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  • Emily Gold

A Daily Practice


As a result of my weekly chats with my artist friend Maria, I've been thinking a lot more about my process, and why I do the things I do. We got on the topic of daily practice last week, and I was surprised to find out that neither she nor her writer husband, Jon, keep a written journal. They both keep extensive daily blogs and their lives are way more well-documented than mine, but I was shocked to hear this. I need to write my thoughts on paper, with a favorite pen, in a notebook that feels good under my hand. I've always worked through my thoughts on paper. Even some of my artworks require lots of pages of handwritten notes before I even start the sketching/construction part of the project.

And that led me to think, we're all curious about what makes a creative person tick. We want to know what they eat for breakfast, what kind of pen they write with, and what their daily schedule looks like. We think, maybe if I do all that, I'll be as brilliant as _____. As productive as ______. As famous. But the truth is, a daily practice is so personal. And for me, it proves to be an evolving situation. I admire those people who say, I've been doing a collage a day for 10 years, or every day, I write 1000 words, whether they're good or meaningful or not. My one constant is that I do need a practice, and it has to be something easy enough that I can keep up with it nearly every day. For years, it was writing in a journal. I tried a simple one page comic for awhile. Sometimes it's an observational drawing with some writing, or a collage.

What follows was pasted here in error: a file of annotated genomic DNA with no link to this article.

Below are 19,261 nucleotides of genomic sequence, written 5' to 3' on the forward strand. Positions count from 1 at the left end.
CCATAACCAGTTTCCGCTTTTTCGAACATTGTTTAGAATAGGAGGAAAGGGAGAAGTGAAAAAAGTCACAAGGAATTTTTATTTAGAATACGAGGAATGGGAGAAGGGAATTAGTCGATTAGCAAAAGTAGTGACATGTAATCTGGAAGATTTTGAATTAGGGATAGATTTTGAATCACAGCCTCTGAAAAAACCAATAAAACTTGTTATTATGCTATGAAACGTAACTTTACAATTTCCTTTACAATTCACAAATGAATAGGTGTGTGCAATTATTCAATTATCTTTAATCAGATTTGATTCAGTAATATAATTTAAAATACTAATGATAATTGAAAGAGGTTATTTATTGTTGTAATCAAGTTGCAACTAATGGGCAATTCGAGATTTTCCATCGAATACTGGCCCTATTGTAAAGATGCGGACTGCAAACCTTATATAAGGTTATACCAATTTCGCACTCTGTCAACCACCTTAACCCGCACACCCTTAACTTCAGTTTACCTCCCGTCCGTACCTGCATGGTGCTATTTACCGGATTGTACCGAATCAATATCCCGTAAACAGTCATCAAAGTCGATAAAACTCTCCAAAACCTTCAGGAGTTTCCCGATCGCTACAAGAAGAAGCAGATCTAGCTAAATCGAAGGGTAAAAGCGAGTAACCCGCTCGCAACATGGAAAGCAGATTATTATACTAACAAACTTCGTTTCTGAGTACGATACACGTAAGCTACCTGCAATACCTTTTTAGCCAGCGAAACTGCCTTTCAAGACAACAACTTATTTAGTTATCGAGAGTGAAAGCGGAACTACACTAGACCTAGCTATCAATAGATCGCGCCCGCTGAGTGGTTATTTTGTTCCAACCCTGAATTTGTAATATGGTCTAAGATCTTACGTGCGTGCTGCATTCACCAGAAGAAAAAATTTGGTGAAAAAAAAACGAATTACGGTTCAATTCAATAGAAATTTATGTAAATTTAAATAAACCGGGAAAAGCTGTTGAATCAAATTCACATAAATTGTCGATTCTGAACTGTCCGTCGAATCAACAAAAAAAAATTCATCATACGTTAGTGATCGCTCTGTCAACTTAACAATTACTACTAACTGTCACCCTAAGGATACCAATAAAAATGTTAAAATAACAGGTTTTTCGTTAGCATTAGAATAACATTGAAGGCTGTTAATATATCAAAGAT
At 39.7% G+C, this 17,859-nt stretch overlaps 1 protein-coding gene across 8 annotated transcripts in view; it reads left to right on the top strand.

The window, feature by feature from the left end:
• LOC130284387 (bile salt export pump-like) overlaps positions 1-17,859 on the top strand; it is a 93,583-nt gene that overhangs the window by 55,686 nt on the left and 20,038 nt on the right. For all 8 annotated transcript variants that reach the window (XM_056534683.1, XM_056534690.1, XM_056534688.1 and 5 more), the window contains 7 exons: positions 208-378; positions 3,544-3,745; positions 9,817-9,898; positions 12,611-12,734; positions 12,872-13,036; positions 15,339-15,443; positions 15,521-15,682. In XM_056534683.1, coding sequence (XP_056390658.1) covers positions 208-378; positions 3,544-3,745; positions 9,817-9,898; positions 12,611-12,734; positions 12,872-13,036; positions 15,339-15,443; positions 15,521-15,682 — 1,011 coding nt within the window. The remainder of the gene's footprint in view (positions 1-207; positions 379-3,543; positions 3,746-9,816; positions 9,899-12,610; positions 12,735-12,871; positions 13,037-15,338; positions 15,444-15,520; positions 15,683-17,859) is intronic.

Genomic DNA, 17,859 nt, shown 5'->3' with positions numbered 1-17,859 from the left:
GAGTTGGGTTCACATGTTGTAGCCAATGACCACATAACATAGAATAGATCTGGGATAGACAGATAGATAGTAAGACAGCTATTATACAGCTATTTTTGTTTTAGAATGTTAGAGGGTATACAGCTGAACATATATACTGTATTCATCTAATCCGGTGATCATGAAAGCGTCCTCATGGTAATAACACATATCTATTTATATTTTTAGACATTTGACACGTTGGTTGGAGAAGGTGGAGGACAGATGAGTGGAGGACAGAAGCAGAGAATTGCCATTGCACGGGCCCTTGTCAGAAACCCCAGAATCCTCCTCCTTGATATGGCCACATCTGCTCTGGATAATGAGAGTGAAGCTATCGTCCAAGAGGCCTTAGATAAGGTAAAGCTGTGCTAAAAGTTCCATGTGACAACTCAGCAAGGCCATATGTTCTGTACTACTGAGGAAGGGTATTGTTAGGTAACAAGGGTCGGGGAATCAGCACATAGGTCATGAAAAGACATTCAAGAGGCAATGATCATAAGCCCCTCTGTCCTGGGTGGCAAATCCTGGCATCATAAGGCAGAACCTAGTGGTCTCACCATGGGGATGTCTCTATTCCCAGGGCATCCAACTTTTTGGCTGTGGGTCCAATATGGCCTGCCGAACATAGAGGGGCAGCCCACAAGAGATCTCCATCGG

For the last week, I've tried a sketch journaling hybrid inspired by artist Anne Leuck. She's one of those admirable people who has kept up her practice for quite awhile. I feel attuned to her way of starting with the structure of a square or rectangle, and then fitting in the day's events in a kind of patchwork interspersed with words, pictures, and patterns. Anne uses markers to add color, and while they aren't usually my media of choice, I see the appeal for these graphic pages. I can add bright color quickly, in big, bold swaths. In my last post, I talked about my daily collages, which were so helpful in keeping my hands moving when I felt a little desperate. I've reduced my collages to one a day, and started writing and drawing more again. And right now, that feels good.

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